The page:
Wednesday, Sep 21 at 12:13 PM
Given the bond he’s developed with Nebraska assistant coach Tim Beck, it’s not surprising that Steele senior quarterback Tommy Armstrong committed to the Cornhuskers after making an official visit to Nebraska last weekend.
Really, it would have been a surprise if Armstrong had cast his lot with another school. In the end, he picked Nebraska over Southern Mississippi, his sentimental favorite.
“It was a tough decision, but I just feel that I fit in well with Nebraska,” Armstrong said Tuesday. “I just felt like I was home. I felt like I could spend the next four or five years of my life there.”
Armstrong is the third Greater San Antonio quarterback to commit to a Football Bowl Subdivision school. Josh Kern of Clark has committed to Arizona and Trevor Knight of Reagan has committed to Oklahoma.
Armstrong, who committed to the Huskers on Monday, wore a red and white Nebraska warm-up top to school Tuesday and received congratulations from students and teachers wherever he went on campus.
Armstrong was born in Gulfport, Miss., which is about 30 miles from Hattiesburg, home of the Southern Mississippi Golden Eagles. He rooted for Southern Miss as a kid and imagined himself playing for the Golden Eagles someday.
But in the end, Armstrong was blown away by what he saw and felt during his visit to the Nebraska campus in Lincoln. Armstrong arrived Friday and watched the Huskers beat Washington 51-38 on Saturday before a crowd of 85,110 at Memorial Stadium.
“It was incredible,” Armstrong said. “I talked with the coaches and had a great time with the players. I got to see the offense for myself. I got to see everything in person instead of over the Internet.
“The fans are incredible. They knew everything about me. That’s crazy. I could just see myself playing there. I made my decision Monday. I had been leaning toward Nebraska from the start. I like Southern Mississippi, but I just felt that I fit in at Nebraska.”
His host during his visit was Nebraska freshman running back Aaron Green, a Madison graduate who ran for a touchdown and caught a TD pass in Saturday’s game. Green’s brother, Andrew, is a sophomore cornerback for the Huskers.
Armstrong a dual threat
Nebraska started recruiting Armstrong, who is 6-foot-2 and 215 pounds, last year when he helped guide Steele to the Class 5A Division II state championship. He improved steadily throughout the season and came of age in district victories against New Braunfels and Judson.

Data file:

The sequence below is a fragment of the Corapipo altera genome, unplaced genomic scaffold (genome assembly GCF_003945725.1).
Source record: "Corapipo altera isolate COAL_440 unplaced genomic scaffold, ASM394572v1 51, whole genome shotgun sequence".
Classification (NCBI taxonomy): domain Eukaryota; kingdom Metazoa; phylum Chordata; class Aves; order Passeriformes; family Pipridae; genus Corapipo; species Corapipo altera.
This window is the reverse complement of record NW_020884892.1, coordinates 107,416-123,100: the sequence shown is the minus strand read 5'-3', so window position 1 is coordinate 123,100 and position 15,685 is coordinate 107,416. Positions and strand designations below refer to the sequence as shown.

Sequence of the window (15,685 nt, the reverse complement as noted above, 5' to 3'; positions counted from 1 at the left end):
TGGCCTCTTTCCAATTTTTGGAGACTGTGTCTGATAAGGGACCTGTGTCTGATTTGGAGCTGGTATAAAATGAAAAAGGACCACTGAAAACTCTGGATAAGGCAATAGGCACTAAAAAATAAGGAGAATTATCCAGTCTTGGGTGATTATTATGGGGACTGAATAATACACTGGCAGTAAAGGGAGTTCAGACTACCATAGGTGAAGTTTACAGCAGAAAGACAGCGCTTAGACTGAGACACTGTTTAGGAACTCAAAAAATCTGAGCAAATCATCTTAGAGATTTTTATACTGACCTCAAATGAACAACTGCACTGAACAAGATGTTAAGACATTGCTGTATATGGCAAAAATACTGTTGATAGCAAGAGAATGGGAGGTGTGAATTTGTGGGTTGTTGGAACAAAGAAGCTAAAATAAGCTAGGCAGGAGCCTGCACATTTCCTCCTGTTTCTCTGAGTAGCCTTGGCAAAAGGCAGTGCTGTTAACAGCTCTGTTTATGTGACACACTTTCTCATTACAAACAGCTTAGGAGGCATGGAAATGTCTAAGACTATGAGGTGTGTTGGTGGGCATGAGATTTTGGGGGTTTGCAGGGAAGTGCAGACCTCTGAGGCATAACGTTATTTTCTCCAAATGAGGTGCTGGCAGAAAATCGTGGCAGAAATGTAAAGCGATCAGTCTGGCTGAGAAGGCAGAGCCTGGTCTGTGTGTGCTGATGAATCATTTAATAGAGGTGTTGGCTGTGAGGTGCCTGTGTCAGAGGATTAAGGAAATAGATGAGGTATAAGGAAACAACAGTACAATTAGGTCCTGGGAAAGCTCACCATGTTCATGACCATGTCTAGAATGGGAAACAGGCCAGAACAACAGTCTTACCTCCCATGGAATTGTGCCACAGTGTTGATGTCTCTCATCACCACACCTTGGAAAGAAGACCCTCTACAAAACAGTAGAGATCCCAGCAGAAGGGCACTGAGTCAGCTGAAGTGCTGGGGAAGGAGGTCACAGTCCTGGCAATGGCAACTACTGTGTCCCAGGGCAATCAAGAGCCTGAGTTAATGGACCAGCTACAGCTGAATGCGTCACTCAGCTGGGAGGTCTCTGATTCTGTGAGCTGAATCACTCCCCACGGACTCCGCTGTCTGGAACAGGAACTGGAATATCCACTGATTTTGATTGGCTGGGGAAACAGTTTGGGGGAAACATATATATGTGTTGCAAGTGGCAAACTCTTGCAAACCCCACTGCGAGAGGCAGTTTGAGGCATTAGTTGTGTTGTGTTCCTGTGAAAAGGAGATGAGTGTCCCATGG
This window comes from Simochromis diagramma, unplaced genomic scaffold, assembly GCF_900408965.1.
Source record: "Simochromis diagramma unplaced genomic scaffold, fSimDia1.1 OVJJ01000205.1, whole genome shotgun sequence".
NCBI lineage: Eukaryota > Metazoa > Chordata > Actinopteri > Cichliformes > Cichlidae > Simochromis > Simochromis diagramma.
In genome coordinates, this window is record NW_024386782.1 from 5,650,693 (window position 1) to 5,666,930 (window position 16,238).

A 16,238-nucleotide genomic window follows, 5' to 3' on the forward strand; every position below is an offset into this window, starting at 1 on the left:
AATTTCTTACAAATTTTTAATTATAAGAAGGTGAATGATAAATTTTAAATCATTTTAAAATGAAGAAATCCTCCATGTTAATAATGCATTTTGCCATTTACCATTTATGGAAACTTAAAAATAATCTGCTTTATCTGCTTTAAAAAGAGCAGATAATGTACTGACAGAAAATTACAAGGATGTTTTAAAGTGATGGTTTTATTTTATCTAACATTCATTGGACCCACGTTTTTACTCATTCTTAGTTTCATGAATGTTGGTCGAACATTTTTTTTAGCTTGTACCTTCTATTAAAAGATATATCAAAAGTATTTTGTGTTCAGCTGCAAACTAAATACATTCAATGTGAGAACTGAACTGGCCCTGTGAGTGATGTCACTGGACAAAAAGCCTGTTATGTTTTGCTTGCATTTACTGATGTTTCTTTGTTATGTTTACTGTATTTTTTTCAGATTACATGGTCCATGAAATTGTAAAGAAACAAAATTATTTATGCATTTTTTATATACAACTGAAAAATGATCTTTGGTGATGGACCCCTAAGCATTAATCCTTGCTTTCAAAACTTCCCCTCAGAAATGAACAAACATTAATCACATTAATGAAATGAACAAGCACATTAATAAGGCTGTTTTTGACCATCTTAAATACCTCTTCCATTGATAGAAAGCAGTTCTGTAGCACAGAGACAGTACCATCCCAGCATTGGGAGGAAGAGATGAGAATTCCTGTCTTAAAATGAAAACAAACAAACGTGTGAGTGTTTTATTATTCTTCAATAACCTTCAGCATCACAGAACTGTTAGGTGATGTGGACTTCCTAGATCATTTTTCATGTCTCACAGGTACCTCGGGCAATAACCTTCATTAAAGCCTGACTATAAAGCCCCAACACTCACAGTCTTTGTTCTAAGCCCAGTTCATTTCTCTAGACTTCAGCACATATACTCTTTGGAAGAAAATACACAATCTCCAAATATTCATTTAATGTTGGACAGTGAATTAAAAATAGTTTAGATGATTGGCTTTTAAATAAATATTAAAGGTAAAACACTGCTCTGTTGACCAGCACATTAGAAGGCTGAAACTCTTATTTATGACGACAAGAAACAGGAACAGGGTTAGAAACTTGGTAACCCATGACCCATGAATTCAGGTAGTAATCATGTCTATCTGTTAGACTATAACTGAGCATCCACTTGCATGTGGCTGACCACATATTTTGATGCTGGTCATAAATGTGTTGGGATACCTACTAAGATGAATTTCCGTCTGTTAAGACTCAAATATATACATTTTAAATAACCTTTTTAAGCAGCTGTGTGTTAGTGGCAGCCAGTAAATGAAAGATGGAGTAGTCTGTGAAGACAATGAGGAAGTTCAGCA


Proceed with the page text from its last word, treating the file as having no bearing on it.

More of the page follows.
Armstrong passed for the winning touchdown against the Unicorns and ran for the decisive two-point conversion in a double-overtime thriller against the Rockets.
By the time the playoffs rolled around, Armstrong’s skills as a passer and runner made it difficult for defenses to concentrate solely on stopping blue-chip running back Malcolm Brown.
Armstrong completed 88 of 168 passes, with only two interceptions, for 1,372 yards and 19 TDs as a junior. He passed for 135 yards and one TD in Steele’s 24-21 victory against Denton Guyer in the state final.
“I’ve been around some pretty good quarterbacks, both playing and coaching through the years, and I’ve never seen anybody spin the football like him,” Steele coach Mike Jinks said, referring to the tight spiral Armstrong throws.
Armstrong left no doubt that his rapport with Beck, Nebraska’s offensive coordinator and quarterbacks coach, was a key factor in his decision to commit to the Huskers.
“Coach Beck has recruited me from the beginning,” Armstrong said. “From day one, he and I have been clicking. He’s been straight up with me, and letting me know that he wants me to be one of the quarterbacks to go up there.”
NCAA rules prohibit coaches from commenting on recruits until they sign a letter of intent.
TCU, Texas Tech, Texas A&M, UCLA, Oregon, Missouri and Kansas were among some of the other schools that offered Armstrong a scholarship.
Steele 4-0 this season
With Armstrong leading the way, Steele has gotten off to a 4-0 this season and extended its winning streak to 17 games. Last year’s state champs started out 1-2 before winning 13 consecutive games.
Armstrong has been a model of balance this season, passing for 372 yards and five TDs without an interception and running for 337 yards and two TDs.
“It’s a good feeling to know where I’m going,” Armstrong said. “Now it’s time to really focus to getting to this next state championship and winning that, and then focus on getting to college.”
Steele, No. 5 in the Associated Press Class 5A poll, plays Austin Stephen F. Austin in its last nondistrict game Friday night in Austin.
Jinks, a standout quarterback at Judson in the late 1980s who went on to star at Angelo State, said it’s been fun to watch Armstrong develop.
“We always saw the raw potential,” Jinks said. “But once he got going and got in a rhythm, and really started to understand what we wanted out of him and understand our system, he put up some pretty good numbers. He also made good decisions, week in and week out.
“He made big plays, i.e. New Braunfels, i.e. Judson, i.e. Guyer. It seemed that every big, close game that we had, No. 10 made it. I’ve enjoyed watching him play and I look forward to the next 12 weeks. Then Nebraska can have him.”
Steele would play 16 games if it advanced to the state final again.
“A lot of people, including us as a coaching staff and our team, feel that we can play 16 weeks,” Jinks said. “And Tommy is a big reason why.”